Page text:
You have decided to get on board the Dave Ramsey debt freedom train, but you are having trouble keeping up your momentum.
Every time you start to make a bit of progress, you get derailed.
You might have trouble resisting the siren call of I deserve this, or My kids shouldn’t have to suffer because of my bad decisions, or Everybody goes to Disney.
Perhaps it’s painful emotions that stop you in your tracks: fear, anger, anxiousness, bitterness, deprivation, or even hopelessness.
Whatever the case, you need a different approach, because what you are doing just isn’t working.
While you made the conscious decision to take control of your money, you may not have addressed the automatic behaviors that have been years in the making. We all have scripts running behind the scenes in our minds, often without our knowledge or consent. Somewhere, somehow, someway, these scripts were laid down as the the playbook for how things are done.
For example, you might have some scripts that sound like this:
Being a good parent translates into buying everything on your child’s Christmas list.
Taking a great vacation equals spending thousands on a family getaway.
Having a positive self-image requires regular and large investments in clothes, makeup, and jewelry.
The fuel for these scripts is supplied by emotions, such as pride, jealousy, insecurity and more.
While emotions provide the fuel, culture ignites it.
Marketers conduct exhaustive studies of what causes people to spend money. Companies spend billions of dollars using that information to convince you that what you are and what you have is not enough, and that you should be able to have whatever you want. When you buy into their message of discontent, you effectively give up control of your spending.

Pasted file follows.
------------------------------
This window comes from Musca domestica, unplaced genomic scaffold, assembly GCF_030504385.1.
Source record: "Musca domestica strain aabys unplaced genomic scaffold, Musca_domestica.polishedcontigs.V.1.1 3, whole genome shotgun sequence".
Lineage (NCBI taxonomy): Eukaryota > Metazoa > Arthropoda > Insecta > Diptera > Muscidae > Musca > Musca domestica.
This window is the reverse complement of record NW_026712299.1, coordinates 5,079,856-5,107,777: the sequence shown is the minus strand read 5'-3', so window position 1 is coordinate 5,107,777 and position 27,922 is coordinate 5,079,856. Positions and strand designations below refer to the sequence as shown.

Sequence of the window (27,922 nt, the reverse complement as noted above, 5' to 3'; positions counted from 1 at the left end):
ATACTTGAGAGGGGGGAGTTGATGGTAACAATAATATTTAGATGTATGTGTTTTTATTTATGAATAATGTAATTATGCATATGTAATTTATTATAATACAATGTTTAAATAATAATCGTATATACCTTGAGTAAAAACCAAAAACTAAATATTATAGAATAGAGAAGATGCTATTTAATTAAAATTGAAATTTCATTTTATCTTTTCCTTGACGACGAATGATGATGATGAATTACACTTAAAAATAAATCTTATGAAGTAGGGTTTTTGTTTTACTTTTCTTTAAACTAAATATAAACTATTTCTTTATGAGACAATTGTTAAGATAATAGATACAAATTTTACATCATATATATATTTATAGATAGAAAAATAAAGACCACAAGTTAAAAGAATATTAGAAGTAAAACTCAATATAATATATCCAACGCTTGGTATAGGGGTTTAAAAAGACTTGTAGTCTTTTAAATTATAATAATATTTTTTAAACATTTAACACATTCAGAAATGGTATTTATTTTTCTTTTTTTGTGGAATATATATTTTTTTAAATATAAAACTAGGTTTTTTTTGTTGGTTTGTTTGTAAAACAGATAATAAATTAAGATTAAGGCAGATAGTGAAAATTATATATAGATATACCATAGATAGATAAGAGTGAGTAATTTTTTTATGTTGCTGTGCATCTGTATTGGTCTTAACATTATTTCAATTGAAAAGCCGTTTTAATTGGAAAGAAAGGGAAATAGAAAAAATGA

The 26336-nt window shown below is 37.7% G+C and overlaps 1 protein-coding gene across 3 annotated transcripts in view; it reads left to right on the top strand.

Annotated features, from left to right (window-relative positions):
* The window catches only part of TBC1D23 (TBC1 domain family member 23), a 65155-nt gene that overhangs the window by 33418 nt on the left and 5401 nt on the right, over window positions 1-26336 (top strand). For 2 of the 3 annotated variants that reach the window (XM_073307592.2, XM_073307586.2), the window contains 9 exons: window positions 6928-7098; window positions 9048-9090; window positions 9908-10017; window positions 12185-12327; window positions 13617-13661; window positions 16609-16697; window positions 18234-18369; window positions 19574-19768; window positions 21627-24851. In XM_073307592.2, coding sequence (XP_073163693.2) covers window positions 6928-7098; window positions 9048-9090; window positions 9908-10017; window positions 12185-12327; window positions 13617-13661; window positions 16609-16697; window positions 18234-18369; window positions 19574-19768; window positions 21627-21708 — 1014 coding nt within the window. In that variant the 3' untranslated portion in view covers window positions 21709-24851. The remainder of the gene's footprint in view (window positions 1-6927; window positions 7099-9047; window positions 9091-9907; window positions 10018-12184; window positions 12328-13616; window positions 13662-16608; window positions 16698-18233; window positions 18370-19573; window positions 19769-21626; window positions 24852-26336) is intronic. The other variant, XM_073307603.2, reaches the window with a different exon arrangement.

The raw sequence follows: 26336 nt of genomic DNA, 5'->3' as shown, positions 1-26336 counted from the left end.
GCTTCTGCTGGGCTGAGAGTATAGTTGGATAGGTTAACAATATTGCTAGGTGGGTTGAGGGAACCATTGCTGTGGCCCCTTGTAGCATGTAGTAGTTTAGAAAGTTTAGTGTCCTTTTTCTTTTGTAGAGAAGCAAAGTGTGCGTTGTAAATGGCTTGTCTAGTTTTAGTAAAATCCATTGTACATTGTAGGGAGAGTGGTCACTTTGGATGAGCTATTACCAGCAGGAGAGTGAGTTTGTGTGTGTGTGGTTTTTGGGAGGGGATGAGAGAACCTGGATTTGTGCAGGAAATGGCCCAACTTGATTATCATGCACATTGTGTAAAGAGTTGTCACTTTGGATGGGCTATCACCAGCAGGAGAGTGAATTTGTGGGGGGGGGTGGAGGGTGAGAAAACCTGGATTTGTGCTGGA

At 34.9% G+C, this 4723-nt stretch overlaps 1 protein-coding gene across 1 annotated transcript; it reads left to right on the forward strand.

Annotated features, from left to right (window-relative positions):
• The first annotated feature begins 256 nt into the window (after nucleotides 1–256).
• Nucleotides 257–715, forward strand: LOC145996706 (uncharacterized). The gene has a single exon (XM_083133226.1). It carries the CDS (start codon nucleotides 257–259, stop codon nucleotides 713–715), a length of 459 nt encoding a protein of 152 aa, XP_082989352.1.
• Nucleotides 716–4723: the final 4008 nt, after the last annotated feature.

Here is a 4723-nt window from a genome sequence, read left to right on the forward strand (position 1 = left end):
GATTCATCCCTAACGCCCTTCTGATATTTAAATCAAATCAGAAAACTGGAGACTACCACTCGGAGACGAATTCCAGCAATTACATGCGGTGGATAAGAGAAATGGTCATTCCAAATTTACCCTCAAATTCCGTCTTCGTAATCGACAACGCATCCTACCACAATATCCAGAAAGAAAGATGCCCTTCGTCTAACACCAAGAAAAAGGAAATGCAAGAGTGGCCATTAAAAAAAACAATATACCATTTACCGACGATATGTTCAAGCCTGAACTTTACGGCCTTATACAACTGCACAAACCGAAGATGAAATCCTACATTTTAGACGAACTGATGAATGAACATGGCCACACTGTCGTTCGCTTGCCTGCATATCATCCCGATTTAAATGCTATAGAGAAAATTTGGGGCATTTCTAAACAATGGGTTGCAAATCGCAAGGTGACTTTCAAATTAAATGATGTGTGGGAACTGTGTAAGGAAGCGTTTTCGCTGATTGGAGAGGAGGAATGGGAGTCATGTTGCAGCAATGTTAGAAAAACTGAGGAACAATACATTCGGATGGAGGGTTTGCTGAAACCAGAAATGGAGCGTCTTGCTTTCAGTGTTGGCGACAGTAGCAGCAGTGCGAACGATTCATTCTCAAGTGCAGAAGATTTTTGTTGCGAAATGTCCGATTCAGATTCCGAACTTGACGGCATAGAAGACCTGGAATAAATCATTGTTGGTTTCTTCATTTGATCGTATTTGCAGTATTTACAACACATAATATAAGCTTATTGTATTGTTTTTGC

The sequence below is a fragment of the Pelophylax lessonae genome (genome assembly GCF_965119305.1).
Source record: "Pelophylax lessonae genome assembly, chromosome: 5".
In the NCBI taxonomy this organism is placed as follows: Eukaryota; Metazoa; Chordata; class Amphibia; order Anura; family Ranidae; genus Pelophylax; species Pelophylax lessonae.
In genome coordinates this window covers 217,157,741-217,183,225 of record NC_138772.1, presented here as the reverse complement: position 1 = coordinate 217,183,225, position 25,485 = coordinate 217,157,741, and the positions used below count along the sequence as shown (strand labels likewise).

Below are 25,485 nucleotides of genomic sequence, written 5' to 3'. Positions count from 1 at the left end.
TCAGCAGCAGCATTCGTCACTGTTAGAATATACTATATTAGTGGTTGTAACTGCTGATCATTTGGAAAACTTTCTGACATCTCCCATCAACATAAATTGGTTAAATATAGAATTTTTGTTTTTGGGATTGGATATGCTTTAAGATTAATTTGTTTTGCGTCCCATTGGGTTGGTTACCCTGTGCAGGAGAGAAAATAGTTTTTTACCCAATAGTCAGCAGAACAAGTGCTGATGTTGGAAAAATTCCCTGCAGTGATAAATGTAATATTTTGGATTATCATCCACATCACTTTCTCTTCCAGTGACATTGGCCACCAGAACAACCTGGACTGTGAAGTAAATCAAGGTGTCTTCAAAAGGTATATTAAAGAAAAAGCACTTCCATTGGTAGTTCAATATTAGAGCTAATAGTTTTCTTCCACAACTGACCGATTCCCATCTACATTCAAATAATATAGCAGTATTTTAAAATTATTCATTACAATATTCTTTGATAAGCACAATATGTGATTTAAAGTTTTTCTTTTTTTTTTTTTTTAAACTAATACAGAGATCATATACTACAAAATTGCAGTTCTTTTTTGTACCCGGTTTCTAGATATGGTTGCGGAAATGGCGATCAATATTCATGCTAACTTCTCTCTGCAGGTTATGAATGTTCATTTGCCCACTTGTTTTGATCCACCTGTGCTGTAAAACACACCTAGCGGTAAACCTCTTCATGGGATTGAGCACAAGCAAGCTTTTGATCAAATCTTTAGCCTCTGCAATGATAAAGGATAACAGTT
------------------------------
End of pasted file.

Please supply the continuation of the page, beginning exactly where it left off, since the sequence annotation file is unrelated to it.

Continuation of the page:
Firewalls have one purpose: to keep dangerous things out.
Robert Emmons, author of Thanks! How the new science of gratitude can make you happier, described another type of protection:
Gratitude can serve as a firewall of protection against some of the effects of these insidious advertising messages. When a person wants what they have, they are less susceptible to messages that encourage them to want what they don’t have or what others have.
Such a simple concept with such powerful possibilities!
When you develop a firewall of gratitude, you are erecting a barrier of thankfulness which effectively blocks those negative, cultural messages of the necessity of being, doing and having more.
Most importantly, understand that gratitude is not conditional.
I wrote previously on this subject:
At its core, gratitude is about learning to be deeply grateful in the midst of the storms, whether relational, spiritual, vocational or financial.
The apostle Paul wrote a letter of joy and gratitude—from prison—to the Philippians: “I know what it is to be in need, and I know what it is to have plenty. I have learned the secret of being content in any and every situation.”
Former Prisoner of War Commander Paul Galanti, said “There’s no such thing as a bad day when you have a door knob on the inside of the door.”
Another wartime prisoner in a concentration camp, Corrie ten Boom, wrote of being grateful for the continual infestation of fleas in her barracks, because it kept the guards away. She and her sister were thus able to read and share the encouragement of the Bible with the other women.
Being grateful for discovering weakness revealed, for a working doorknob, for the torment of fleas.
Below are five ways you can begin: